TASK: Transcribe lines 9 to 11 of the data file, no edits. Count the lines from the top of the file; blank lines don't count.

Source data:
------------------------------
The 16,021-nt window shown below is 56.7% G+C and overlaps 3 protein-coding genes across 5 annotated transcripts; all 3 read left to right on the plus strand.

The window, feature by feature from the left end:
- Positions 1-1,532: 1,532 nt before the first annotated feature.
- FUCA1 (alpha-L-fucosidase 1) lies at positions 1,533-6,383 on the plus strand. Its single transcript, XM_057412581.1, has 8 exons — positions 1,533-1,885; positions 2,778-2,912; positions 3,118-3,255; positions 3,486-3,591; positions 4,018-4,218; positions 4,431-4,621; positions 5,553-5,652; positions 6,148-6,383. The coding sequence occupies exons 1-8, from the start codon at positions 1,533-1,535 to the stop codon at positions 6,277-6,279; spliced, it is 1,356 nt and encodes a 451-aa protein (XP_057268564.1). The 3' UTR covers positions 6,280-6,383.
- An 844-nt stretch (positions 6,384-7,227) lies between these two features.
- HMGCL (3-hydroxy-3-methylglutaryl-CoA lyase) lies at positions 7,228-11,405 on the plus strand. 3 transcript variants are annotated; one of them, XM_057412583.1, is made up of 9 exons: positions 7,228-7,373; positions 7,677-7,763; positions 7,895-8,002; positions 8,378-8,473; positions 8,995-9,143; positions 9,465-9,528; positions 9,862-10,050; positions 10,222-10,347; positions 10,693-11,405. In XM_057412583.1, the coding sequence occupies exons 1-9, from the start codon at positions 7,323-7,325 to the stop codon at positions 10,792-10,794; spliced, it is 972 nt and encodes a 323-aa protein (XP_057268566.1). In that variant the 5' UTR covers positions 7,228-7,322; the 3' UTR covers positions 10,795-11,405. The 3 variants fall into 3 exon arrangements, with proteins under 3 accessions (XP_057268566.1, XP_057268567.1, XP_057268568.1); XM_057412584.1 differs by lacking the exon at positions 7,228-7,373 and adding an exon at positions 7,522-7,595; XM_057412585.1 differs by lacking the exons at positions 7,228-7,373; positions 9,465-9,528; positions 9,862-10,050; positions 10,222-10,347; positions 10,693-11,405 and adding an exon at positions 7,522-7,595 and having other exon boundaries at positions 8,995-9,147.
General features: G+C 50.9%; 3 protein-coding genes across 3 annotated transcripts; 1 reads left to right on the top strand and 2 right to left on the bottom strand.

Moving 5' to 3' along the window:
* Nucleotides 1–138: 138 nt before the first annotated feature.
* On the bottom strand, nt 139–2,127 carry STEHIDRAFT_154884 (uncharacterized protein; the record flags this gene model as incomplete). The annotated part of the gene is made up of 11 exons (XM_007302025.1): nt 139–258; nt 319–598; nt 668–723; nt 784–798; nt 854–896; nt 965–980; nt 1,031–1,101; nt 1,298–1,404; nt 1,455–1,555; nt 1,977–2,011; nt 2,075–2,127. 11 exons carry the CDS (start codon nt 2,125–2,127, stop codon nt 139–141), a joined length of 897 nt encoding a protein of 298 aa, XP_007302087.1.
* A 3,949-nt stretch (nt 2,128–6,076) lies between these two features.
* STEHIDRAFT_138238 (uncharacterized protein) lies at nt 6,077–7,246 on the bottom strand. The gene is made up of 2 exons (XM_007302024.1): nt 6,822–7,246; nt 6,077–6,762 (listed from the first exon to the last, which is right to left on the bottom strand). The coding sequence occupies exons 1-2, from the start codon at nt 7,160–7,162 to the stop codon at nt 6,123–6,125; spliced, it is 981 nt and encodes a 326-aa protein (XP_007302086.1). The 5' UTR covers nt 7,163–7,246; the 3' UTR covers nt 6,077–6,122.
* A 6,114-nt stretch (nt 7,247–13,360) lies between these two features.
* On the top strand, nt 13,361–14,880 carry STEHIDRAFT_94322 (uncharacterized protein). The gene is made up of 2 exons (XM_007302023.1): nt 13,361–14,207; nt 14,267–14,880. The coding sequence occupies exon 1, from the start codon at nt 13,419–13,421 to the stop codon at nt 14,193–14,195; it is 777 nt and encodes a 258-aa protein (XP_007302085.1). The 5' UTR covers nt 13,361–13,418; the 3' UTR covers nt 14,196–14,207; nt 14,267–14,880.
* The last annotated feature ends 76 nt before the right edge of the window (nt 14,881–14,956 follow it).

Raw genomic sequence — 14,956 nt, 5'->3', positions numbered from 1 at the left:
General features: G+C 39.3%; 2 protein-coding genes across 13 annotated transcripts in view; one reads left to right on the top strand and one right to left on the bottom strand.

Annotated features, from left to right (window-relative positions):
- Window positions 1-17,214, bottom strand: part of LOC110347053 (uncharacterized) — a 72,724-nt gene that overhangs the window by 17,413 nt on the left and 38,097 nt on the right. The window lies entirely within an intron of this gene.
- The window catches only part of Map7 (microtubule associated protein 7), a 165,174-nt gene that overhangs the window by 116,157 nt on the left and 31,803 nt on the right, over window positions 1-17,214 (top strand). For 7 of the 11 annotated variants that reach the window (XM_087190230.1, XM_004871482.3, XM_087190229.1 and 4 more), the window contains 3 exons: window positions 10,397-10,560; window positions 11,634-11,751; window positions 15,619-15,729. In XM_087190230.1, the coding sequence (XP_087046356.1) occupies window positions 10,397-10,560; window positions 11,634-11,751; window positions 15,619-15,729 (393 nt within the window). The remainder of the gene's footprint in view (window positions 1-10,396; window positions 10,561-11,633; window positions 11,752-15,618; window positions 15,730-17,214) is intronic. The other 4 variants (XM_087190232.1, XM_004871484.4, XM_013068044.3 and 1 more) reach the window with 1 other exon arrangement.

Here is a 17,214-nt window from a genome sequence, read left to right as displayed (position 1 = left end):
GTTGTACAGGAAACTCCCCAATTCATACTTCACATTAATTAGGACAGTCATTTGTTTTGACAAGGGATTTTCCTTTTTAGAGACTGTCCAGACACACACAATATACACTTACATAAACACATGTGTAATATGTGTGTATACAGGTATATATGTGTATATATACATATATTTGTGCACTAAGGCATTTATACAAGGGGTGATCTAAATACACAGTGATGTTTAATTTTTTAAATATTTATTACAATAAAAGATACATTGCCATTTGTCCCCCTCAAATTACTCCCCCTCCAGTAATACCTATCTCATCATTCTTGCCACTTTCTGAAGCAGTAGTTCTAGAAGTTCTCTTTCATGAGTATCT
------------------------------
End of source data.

* Nucleotides 1–138: 138 nt before the first annotated feature.
* On the bottom strand, nt 139–2,127 carry STEHIDRAFT_154884 (uncharacterized protein; the record flags this gene model as incomplete). The annotated part of the gene is made up of 11 exons (XM_007302025.1): nt 139–258; nt 319–598; nt 668–723; nt 784–798; nt 854–896; nt 965–980; nt 1,031–1,101; nt 1,298–1,404; nt 1,455–1,555; nt 1,977–2,011; nt 2,075–2,127. 11 exons carry the CDS (start codon nt 2,125–2,127, stop codon nt 139–141), a joined length of 897 nt encoding a protein of 298 aa, XP_007302087.1.
* A 3,949-nt stretch (nt 2,128–6,076) lies between these two features.